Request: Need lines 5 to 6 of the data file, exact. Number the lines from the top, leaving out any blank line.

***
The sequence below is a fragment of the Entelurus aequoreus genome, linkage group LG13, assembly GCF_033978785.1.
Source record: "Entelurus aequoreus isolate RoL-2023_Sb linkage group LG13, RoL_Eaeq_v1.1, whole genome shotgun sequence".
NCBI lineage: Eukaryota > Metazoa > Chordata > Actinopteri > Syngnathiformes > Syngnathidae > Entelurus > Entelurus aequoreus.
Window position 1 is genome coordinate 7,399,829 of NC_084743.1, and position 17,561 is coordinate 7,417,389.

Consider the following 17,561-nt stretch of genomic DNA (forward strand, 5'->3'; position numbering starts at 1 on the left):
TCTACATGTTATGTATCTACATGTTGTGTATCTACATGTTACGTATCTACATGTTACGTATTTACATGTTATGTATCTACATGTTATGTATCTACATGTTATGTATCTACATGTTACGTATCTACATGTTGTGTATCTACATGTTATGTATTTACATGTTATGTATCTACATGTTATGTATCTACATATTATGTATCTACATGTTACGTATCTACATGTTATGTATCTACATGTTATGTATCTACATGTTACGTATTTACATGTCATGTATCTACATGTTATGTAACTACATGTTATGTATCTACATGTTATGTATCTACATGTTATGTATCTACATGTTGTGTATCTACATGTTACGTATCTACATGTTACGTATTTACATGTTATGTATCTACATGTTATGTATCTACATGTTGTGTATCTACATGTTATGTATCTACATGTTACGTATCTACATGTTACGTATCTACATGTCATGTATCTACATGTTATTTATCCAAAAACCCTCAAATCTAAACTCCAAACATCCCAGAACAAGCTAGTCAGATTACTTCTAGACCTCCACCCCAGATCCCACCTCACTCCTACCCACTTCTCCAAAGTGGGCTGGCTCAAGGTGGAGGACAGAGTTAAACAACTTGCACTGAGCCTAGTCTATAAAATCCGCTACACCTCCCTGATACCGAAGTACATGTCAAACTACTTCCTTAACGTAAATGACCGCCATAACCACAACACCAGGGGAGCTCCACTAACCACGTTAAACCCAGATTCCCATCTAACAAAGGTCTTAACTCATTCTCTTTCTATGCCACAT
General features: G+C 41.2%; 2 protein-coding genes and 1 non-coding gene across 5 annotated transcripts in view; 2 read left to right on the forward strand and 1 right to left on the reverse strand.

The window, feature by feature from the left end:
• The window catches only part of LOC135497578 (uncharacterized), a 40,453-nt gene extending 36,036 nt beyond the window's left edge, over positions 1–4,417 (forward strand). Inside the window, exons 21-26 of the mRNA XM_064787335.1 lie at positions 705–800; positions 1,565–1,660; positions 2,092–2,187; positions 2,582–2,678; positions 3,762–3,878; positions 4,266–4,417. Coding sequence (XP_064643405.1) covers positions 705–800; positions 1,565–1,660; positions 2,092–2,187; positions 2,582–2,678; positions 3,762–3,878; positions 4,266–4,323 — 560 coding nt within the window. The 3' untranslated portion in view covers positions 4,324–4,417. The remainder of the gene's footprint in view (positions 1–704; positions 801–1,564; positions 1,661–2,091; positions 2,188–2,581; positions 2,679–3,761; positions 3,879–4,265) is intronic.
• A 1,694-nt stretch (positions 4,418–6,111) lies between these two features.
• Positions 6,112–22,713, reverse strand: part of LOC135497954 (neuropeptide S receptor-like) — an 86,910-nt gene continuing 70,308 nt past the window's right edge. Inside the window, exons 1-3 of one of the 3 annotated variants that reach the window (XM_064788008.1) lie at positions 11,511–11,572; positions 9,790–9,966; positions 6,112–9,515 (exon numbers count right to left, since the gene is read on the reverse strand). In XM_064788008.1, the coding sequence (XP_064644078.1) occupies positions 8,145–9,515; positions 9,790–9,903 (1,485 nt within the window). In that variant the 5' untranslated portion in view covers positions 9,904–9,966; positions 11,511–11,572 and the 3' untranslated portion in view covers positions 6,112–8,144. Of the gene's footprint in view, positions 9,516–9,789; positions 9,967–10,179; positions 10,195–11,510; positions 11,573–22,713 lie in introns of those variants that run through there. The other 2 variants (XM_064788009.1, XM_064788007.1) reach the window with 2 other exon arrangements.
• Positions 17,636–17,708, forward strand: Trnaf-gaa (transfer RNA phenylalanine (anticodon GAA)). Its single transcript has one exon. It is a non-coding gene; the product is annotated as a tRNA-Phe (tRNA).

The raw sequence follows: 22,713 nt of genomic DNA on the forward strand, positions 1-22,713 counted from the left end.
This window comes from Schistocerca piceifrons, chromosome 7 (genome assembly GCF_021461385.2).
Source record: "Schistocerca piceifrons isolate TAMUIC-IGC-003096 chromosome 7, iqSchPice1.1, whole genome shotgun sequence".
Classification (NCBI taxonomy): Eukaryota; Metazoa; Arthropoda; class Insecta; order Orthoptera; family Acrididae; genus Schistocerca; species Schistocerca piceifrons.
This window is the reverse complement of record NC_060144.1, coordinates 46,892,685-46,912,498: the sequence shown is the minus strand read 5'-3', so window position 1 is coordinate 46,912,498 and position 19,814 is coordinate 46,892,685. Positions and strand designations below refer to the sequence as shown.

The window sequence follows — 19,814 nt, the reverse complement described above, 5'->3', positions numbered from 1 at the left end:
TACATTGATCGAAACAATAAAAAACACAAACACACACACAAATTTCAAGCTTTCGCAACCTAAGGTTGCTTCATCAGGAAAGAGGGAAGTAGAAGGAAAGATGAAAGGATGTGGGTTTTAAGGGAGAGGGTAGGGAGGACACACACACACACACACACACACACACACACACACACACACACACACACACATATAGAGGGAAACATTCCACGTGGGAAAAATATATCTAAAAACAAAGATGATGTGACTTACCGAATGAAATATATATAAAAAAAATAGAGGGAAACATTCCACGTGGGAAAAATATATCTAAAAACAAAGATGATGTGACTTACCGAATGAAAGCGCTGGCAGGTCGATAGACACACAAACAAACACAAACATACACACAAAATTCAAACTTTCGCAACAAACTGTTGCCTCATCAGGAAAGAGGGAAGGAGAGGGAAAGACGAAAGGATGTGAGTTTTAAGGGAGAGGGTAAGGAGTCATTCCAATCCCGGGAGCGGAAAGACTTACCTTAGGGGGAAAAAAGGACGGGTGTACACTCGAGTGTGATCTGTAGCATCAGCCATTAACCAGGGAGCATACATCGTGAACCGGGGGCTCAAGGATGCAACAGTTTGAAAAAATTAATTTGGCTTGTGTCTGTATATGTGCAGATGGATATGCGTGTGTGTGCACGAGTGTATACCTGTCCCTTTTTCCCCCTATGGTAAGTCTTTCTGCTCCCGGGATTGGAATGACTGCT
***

Consider the following 17,561-nt stretch of genomic DNA (forward strand, 5'->3'; position numbering starts at 1 on the left):
TCTACATGTTATGTATCTACATGTTGTGTATCTACATGTTACGTATCTACATGTTACGTATTTACATGTTATGTATCTACATGTTATGTATCTACATGTTATGTATCTACATGTTACGTATCTACATGTTGTGTATCTACATGTTATGTATTTACATGTTATGTATCTACATGTTATGTATCTACATATTATGTATCTACATGTTACGTATCTACATGTTATGTATCTACATGTTATGTATCTACATGTTACGTATTTACATGTCATGTATCTACATGTTATGTAACTACATGTTATGTATCTACATGTTATGTATCTACATGTTATGTATCTACATGTTGTGTATCTACATGTTACGTATCTACATGTTACGTATTTACATGTTATGTATCTACATGTTATGTATCTACATGTTGTGTATCTACATGTTATGTATCTACATGTTACGTATCTACATGTTACGTATCTACATGTCATGTATCTACATGTTATTTATCCAAAAACCCTCAAATCTAAACTCCAAACATCCCAGAACAAGCTAGTCAGATTACTTCTAGACCTCCACCCCAGATCCCACCTCACTCCTACCCACTTCTCCAAAGTGGGCTGGCTCAAGGTGGAGGACAGAGTTAAACAACTTGCACTGAGCCTAGTCTATAAAATCCGCTACACCTCCCTGATACCGAAGTACATGTCAAACTACTTCCTTAACGTAAATGACCGCCATAACCACAACACCAGGGGAGCTCCACTAACCACGTTAAACCCAGATTCCCATCTAACAAAGGTCTTAACTCATTCTCTTTCTATGCCACAT